Out of Thin Air: Atmospheric Water Generators can help reduce water insecurity worldwide

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Atmospheric Water Generation (AWG) is a category covering a diversity of technologies that can produce potable drinking water directly from the air. These technologies have expanded the capacity to generate one’s own water source even in remote locations, and are growing in popularity as water and infrastructure challenges continue to grow worldwide. The AWG market is broadly divided into higher and lower capacity units ranging from over 5,000 Litres of water produced per day, to less than 100. As freshwater demands increase and the technology continues to develop for use in more diverse situations, the market is expected to grow globally to meet this demand. Prior to the pandemic, the global market was projected to grow at an annual rate of 19.5% from 2020 to 2027 and reach a market share of 8.9 billion by 2027. A large part of this growth projection is driven by the Asian Pacific region due to high population pressures increasing the water deficit and higher rates of technology adoption to compensate. Post-pandemic, Technavio has projected that current AWG market growth is neutral adjusting for the short term business impacts of the global crisis. Nonetheless, the APAC region continued to provide 35% of overall growth, with China and Japan positioned as key markets for faster growth post-pandemic.

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The AWG market is considered moderately fragmented. The technology is currently being used in industrial, commercial, and residential applications, and holds potential for small-scale agricultural practices as well. Some of the top companies leading the market today include: Aquaboy, Hendrx, SkyH20, Dew Point, EcoloBlue, Watergen, WaterMakerIndia, Source, and Atlantis Solar, among others. Their products range from individual hydropanels to larger scale industrial generators. Many of these companies have sold their technology to supplement large-scale operations, as well as seeking out decentralized projects in remote areas to further accelerate the stabilizing impacts of their technology. For example, Watergen has donated and implemented 2 GEN-M devices in the Wayuu community in La Guajira, Colombia; Source installed 45 Hydropanels in partnership with Angel Rock South Africa at the Musenga Vhadzimu Primary School in Johannesburg; and Akvo’s 36K machines were installed in Chennai.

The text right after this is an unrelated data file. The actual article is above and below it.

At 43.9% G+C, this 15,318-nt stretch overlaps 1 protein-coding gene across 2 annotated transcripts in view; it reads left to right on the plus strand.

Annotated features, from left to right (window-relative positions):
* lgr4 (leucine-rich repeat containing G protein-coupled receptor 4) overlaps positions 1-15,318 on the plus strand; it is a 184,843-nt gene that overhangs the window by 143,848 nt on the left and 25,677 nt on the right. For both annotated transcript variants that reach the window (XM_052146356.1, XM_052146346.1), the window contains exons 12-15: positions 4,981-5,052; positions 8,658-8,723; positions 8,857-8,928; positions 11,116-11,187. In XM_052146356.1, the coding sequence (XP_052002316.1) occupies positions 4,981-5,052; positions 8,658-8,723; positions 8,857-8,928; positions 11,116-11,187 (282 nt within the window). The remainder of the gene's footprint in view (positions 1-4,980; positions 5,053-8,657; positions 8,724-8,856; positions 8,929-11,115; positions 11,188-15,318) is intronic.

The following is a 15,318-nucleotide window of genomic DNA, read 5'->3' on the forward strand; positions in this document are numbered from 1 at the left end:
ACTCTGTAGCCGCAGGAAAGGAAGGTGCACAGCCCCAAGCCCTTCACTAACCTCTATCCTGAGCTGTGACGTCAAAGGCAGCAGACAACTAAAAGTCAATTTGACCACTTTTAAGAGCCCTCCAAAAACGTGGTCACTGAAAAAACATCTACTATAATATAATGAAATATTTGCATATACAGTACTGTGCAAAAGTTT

AWGs that are self-sustaining through the combined use of built-in renewable energy are especially appealing as they are completely independent of any centralized energy sources. This technology can either reduce dependence on centralized energy and water providers, or eliminate the need entirely depending on the situation. Usually this would come into play in communities that are already low in infrastructure and cut off from primary services. Fluctuations do occur with AWGs over the exact production output depending on environmental factors, which is their main limitation to mass scale adoption. Companies like Atlantis Solar offer products such as the Solar Hot Water Heater and separate Solar Generators to work alongside their AWGs. Source is definitely the leader in the elegant Hydropanel solution, which produces water and its own energy all in one panel. The growth and adoption of AWGs of all varieties is an implicit driver for concurrent renewable technology development and adoption as their technological missions align for self-sustaining modular infrastructure. The combination of these technologies could help bring water and energy security to remote areas across the world and could help us reimagine sustainability and resilience into our own systems going forward.

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